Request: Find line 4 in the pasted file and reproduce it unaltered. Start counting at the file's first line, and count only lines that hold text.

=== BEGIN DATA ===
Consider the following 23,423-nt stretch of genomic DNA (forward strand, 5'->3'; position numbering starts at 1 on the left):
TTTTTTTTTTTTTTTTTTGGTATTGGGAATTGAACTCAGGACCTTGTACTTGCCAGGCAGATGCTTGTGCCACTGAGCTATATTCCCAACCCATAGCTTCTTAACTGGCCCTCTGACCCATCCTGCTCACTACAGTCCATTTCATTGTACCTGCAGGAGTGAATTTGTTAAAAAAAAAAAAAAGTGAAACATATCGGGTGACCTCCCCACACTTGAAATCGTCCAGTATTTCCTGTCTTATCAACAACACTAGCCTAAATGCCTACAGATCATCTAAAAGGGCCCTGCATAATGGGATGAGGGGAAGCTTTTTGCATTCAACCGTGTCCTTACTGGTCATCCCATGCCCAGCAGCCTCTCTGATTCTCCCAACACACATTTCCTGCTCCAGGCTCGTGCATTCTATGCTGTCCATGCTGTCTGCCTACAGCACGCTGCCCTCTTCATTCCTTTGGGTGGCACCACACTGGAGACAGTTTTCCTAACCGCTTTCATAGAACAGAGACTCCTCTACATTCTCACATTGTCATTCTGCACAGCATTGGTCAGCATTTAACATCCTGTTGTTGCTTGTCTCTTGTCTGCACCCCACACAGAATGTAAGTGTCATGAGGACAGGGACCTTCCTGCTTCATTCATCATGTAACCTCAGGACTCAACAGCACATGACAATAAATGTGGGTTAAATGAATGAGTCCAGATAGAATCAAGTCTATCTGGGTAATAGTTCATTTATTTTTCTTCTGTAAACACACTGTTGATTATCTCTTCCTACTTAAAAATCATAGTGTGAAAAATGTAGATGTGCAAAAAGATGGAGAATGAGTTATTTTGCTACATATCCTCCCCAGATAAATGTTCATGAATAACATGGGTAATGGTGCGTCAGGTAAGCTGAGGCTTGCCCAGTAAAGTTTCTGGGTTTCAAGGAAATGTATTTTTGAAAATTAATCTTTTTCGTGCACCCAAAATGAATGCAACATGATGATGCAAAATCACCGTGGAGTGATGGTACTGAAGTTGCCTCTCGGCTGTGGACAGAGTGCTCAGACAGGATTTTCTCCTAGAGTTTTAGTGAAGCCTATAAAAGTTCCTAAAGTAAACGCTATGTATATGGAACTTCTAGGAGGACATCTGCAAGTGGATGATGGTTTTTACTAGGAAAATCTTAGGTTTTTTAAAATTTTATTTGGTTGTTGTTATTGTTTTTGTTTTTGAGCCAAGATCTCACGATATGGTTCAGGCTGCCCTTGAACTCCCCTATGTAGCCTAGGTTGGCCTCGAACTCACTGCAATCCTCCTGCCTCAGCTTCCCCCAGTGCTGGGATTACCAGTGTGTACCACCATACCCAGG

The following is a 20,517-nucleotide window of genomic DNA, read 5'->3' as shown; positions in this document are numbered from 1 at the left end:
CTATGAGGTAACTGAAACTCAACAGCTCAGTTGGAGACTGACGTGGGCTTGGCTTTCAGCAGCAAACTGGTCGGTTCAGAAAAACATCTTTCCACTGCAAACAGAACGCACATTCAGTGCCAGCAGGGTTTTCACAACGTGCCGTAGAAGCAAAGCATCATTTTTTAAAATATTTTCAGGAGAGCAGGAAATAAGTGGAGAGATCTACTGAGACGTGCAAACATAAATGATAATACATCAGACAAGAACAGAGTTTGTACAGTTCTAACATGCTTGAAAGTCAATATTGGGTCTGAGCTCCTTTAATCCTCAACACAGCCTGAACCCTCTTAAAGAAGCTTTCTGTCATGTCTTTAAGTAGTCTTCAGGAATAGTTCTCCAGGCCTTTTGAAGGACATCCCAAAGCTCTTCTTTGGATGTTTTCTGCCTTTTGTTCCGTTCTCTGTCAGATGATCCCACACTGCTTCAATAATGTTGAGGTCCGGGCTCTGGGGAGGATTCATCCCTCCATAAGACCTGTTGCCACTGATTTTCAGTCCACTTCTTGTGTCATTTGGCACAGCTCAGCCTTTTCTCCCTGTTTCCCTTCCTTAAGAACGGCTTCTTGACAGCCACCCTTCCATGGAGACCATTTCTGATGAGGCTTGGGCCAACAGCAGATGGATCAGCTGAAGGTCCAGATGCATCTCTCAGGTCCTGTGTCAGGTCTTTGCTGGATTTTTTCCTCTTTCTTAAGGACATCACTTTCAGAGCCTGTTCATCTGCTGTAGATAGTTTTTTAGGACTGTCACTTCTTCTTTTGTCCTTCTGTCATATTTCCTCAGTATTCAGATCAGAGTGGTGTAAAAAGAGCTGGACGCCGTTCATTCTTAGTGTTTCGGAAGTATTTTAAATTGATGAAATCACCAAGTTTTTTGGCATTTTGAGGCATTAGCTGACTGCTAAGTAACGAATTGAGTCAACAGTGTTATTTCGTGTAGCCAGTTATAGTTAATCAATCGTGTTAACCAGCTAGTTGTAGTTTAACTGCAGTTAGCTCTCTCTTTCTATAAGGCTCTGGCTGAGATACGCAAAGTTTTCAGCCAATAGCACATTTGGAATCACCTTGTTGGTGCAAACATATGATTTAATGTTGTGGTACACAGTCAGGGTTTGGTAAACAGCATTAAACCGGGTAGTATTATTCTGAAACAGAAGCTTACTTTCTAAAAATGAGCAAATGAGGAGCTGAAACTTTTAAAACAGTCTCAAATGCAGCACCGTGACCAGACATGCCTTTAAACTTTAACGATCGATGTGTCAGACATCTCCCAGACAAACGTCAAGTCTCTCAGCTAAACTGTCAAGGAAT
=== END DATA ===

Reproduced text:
CTATGAGGTAACTGAAACTCAACAGCTCAGTTGGAGACTGACGTGGGCTTGGCTTTCAGCAGCAAACTGGTCGGTTCAGAAAAACATCTTTCCACTGCAAACAGAACGCACATTCAGTGCCAGCAGGGTTTTCACAACGTGCCGTAGAAGCAAAGCATCATTTTTTAAAATATTTTCAGGAGAGCAGGAAATAAGTGGAGAGATCTACTGAGACGTGCAAACATAAATGATAATACATCAGACAAGAACAGAGTTTGTACAGTTCTAACATGCTTGAAAGTCAATATTGGGTCTGAGCTCCTTTAATCCTCAACACAGCCTGAACCCTCTTAAAGAAGCTTTCTGTCATGTCTTTAAGTAGTCTTCAGGAATAGTTCTCCAGGCCTTTTGAAGGACATCCCAAAGCTCTTCTTTGGATGTTTTCTGCCTTTTGTTCCGTTCTCTGTCAGATGATCCCACACTGCTTCAATAATGTTGAGGTCCGGGCTCTGGGGAGGATTCATCCCTCCATAAGACCTGTTGCCACTGATTTTCAGTCCACTTCTTGTGTCATTTGGCACAGCTCAGCCTTTTCTCCCTGTTTCCCTTCCTTAAGAACGGCTTCTTGACAGCCACCCTTCCATGGAGACCATTTCTGATGAGGCTTGGGCCAACAGCAGATGGATCAGCTGAAGGTCCAGATGCATCTCTCAGGTCCTGTGTCAGGTCTTTGCTGGATTTTTTCCTCTTTCTTAAGGACATCACTTTCAGAGCCTGTTCATCTGCTGTAGATAGTTTTTTAGGACTGTCACTTCTTCTTTTGTCCTTCTGTCATATTTCCTCAGTATTCAGATCAGAGTGGTGTAAAAAGAGCTGGACGCCGTTCATTCTTAGTGTTTCGGAAGTATTTTAAATTGATGAAATCACCAAGTTTTTTGGCATTTTGAGGCATTAGCTGACTGCTAAGTAACGAATTGAGTCAACAGTGTTATTTCGTGTAGCCAGTTATAGTTAATCAATCGTGTTAACCAGCTAGTTGTAGTTTAACTGCAGTTAGCTCTCTCTTTCTATAAGGCTCTGGCTGAGATACGCAAAGTTTTCAGCCAATAGCACATTTGGAATCACCTTGTTGGTGCAAACATATGATTTAATGTTGTGGTACACAGTCAGGGTTTGGTAAACAGCATTAAACCGGGTAGTATTATTCTGAAACAGAAGCTTACTTTCTAAAAATGAGCAAATGAGGAGCTGAAACTTTTAAAACAGTCTCAAATGCAGCACCGTGACCAGACATGCCTTTAAACTTTAACGATCGATGTGTCAGACATCTCCCAGACAAACGTCAAGTCTCTCAGCTAAACTGTCAAGGAAT